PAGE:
Grab a drink and join us for a journey from the very small and close to the very far and vast. Jessica Richman shares a bit about the microbial cells found in you that out number your own cells 10-to-1 (and may have genes that out number your own genes 100-to-1). Next, Will Fischer talks to us about modern manufacturing. Finally, we go to Mars with Guy Pyrzak. How do we drive something that might be 249 million miles away? S-L-O-W-L-Y.
Be there and be square with DJ Ion the Prize and your maniacal managers Rebecca Cohen and Rick Karnesky!
Monday 2/25 Doors at 7 pm, show at 8 The New Parkway, 474 24th St, Oakland (less than half-a-mile from the 19th St BART) $8 All Ages Tickets FB event g+ event
THERE ARE 100 TRILLION CELLS IN EACH OF OUR BODIES, BUT ONLY 10% OF THEM ARE HUMAN! by Jessica Richman
Who are the 90 percent? What are they doing there? And how do they affect our health? We’ll cover the latest scientific research on how our microbes correlate with obesity, anxiety, heart disease, tooth decay, and sinusitis, or can contribute to our health.
uBiome is a San Francisco-based citizen science project that offers personal microbiome genomics. Jessica Richman is finishing a PhD at Oxford in mathematical sociology and is working with Will Ludington and Zac Apte, two scientists at UCSF.
TAKE YOUR BITS FOR A SPIN: A LOOK AT CONVENTIONAL MACHINING, HOW STUFF IS MADE, AND THE FUTURE OF FABRICATION by Will Fischer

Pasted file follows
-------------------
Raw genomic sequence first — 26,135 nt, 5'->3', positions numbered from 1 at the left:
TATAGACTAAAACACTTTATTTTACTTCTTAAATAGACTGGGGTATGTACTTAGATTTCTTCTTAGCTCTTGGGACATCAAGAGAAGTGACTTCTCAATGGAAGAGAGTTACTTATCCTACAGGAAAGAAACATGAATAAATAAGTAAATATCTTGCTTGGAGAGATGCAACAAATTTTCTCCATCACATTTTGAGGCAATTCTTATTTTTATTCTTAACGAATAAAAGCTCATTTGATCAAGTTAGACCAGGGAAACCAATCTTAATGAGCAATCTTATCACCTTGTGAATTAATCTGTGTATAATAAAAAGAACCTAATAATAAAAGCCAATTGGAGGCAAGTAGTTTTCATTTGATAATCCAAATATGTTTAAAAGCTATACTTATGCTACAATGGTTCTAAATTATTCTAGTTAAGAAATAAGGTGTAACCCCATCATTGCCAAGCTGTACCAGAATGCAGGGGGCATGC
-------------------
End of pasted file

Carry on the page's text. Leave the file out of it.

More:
Conventional machining is the basis for all modern fabrication and it’s also really frickin’ cool. Come on an epic trek to take a look at a bit of its history, the physics at work, modern advances, and some advantages over other types of fabrication. We’ll cover milling, turning (lathing), threads, 3D printing, laser cutting, and more! I’d tap that!
Will Fischer started learning about fabrication at an early age by building magnificent Lego contraptions to be painfully stepped on by family members. As a cocksure adolescent, he taught himself to weld, worked summers as a professional Lego roboticist, and rebuilt a 1970 Chevelle. College was a blur of mechanical engineering, breaking and entering, Dungeons and Dragons, and a lot of welding and machining. After completing his Masters in Mechanical Engineering, Will moved from Texas to the Bay Area to take a job as the first employee of a local medical device startup. The daily rigors of being the only mechanical engineer had him regularly cursing, prototyping, and machining components, but after a few years of being the company’s only machinist, he can mill with the finest.
HOW TO BOLDLY GO WHERE NO ROVER HAS GONE BEFORE by Guy Pyrzak
Operating a one-ton rover on the surface of Mars requires more than just a joystick and an experiment. With 10 science instruments, 17 cameras, a radioisotope thermoelectric generator and lasers, Curiosity is the largest and most complex rover NASA has sent to Mars. Combined with a 1 way light time of 4 to 20 minutes and a distributed international science and engineering team, it takes a lot of work to operate this mega-rover. The Mars Science Lab’s operations team has developed an organization and process that maximizes science return and safety of the spacecraft. These are the voyages of the rover Curiosity, its 2 year mission, to determine the habitability of Gale Crater, to understand the role of water, to study the climate and geology of Mars.
Guy is a Science Planner for the Curiosity Rover. When he isn’t exploring another planet, Guy is the lead designer for the ground software used to command the rover. In the past Guy has worked on software for the International Space Station, the Phoenix Polar Lander and the Mars Exploration Rovers. In his free time he watches Star Trek, BSG, Firefly and other sci-fi space TV shows on Netflix, you know, research.